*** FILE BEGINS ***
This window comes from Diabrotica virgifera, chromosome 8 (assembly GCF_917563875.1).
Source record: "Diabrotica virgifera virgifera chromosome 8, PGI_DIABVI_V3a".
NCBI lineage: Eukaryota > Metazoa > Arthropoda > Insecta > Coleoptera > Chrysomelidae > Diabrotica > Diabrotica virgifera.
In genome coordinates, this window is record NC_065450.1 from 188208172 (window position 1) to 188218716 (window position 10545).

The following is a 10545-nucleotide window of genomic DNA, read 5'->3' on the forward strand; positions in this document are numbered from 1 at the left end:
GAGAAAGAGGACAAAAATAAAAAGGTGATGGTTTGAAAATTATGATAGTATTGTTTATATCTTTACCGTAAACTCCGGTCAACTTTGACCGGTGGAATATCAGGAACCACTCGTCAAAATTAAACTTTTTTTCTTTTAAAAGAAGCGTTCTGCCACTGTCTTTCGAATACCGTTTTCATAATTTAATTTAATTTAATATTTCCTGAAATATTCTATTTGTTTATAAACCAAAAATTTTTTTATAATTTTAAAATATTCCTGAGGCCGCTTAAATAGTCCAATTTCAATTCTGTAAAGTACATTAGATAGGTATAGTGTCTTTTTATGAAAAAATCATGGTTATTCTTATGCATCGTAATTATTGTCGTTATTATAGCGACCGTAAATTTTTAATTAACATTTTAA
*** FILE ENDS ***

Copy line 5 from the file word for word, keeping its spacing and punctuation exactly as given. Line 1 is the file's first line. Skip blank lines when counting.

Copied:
The following is a 10545-nucleotide window of genomic DNA, read 5'->3' on the forward strand; positions in this document are numbered from 1 at the left end: